Name: Ray Lunny
Birth Name: Raymond Edward Lunny, Jr.
Birthplace: San Francisco, California, USA
Died: 2003-05-20 (Age:83)
Nationality: US American
Hometown: San Francisco, California, USA
Height: 5′ 7½″ / 171cm
Boxing Record: click
According to an April 11, 1947 wire report, Ray Lunny had been appointed the boxing coach of Stanford University, California. He succeeded Clayton Frye, and was to take over Sept. 1.
San Francisco Chronicle
Ray Lunny -- 'The Pride of the Mission'
- Steve Rubenstein, Chronicle Staff Writer
Thursday, May 22, 2003
- Ray Lunny, an old-time, hard-punching San Francisco boxer fondly known as the "The Pride of the Mission" during a career of more than 100 amateur and professional fights, has died.
- Mr. Lunny, 83, died Tuesday after a long illness in a San Mateo convalescent hospital.
- He was an artist," said his son, the boxer Ray Lunny III. "He would make his opponents throw the punch he wanted them to throw. Then, as he used to say, he gave them a receipt for their efforts."
- In 1940, at the height of his career, Mr. Lunny defeated Vern Bybee in a 10- round decision that Chronicle writer Harry Smith said was "much like the Roosevelt landslide."
- "Lunny used the Gene Tunny plan of attack -- left to the head, right to the body -- to give Bybee as tough a licking as that youngster has taken. In a way it was pitiful. In a way it was masterful."
- A year later, New York fighter Charley Varre knocked Mr. Lunny to the canvas at Civic Auditorium, but Mr. Lunny got up and walloped his opponent into submission.
- "The 10th round was a virtual slaughter," said one account. "Lunny, punching like a machine, nailed him time and again with solid smashes to the head that sent him reeling from rope to rope."
- Mr. Lunny, a native of San Francisco and a graduate of Commerce High School, became interested in boxing as a 10-year-old boy after an aunt gave him a pair of boxing gloves as a Christmas present.
- He trained in the Mission District and fought at San Francisco Civic Auditorium and at the old Hollywood Legion hall in Los Angeles. He always wore a white shirt and tie in public. He was feared and respected by his opponents, but also he was well liked by them.
- Some of his most celebrated foes in the ring, lightweights George Latka and Vern Bybee, became his closest friends.
- In 1936, he was the state AAU lightweight champ, a Golden Gloves champ and the Pacific Coast Diamond Belt champ.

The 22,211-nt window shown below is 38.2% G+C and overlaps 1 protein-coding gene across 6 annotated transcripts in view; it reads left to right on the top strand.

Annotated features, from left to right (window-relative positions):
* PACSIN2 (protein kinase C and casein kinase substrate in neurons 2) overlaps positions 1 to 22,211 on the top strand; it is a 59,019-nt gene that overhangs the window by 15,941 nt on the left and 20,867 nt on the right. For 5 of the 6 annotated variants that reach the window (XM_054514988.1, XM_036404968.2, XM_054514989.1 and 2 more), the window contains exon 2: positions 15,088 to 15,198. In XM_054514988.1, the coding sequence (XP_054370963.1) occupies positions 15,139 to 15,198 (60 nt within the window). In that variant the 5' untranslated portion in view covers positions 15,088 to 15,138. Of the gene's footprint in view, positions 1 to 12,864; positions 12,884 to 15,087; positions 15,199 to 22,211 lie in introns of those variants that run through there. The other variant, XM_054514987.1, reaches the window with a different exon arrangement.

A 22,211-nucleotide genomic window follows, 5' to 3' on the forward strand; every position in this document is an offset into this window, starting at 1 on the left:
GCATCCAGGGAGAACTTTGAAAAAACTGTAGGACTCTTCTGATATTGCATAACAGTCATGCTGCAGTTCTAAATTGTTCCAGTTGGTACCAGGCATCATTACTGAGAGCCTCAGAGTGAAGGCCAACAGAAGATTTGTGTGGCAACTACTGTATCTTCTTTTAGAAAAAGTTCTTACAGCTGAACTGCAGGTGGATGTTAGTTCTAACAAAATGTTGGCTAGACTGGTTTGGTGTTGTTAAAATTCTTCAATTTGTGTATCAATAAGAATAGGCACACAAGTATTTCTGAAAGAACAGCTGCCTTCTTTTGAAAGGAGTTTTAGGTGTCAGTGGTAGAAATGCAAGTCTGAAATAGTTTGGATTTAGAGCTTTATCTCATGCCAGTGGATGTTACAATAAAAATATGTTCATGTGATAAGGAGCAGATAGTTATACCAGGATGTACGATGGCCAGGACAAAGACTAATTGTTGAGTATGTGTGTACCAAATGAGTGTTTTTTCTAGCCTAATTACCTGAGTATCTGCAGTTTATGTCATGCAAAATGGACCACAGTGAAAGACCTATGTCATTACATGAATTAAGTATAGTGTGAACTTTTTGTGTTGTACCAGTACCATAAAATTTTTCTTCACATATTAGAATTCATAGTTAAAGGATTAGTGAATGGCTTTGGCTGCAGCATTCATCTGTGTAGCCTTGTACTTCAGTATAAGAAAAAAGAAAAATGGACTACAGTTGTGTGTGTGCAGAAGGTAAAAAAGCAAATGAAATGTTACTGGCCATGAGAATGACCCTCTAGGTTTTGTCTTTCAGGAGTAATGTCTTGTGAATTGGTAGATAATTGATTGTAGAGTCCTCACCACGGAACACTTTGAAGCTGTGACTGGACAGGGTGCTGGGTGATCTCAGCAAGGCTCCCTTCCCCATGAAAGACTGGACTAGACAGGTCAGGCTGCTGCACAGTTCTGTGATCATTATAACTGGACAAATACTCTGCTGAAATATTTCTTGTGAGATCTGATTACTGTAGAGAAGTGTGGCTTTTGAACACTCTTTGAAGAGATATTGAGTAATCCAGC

- As an amateur, he held a record of 56 wins and 4 losses. As a pro, he was 36-4-3.
- He fought two world champions in nontitle fights, beating Richie Limos and losing to Chalky Wright.
- "He was an outstanding boxer, and he never suffered fools," said his longtime friend, boxing referee Jack Campbell. "He was a gentleman, from A to Z. A lot of boxers are loosey-goosey, but Ray was the epitome of a professional. The highest standards. Always in a tie and a white shirt."
- He was a World War II and Korean War veteran of the U.S. Coast Guard. From 1947 to 1972, he was the boxing coach at Stanford University.
- In the 1970s, Mr. Lunny spent many long hours in the gym coaching his son. When the young man was being outboxed in a 1976 title fight in Puerto Rico, it was Mr. Lunny who signaled to the referee that the fight was over, then kissed his son on the cheek.
- Mr. Lunny was elected to the World Boxing Hall of Fame and to the California Old Timers Boxing Hall of Fame. During the 1980s, he was the president of the Northern California Veteran Boxers Association.
- Watching Mr. Lunny fight, his son said, was "like watching someone perform magic." "He could make you throw a punch. He could make you miss. He would go against guys much bigger, stronger and younger. And what would look like a disaster would all work out in his favor."
- Mr. Lunny is survived by his wife of 59 years, Carney, of Redwood City and by two children, Carney Small of Redwood City and Ray Lunny III of San Carlos.
- A funeral Mass will be said on Saturday at 9:30 a.m. at St. Charles Church, 880 Tamarack Ave., San Carlos.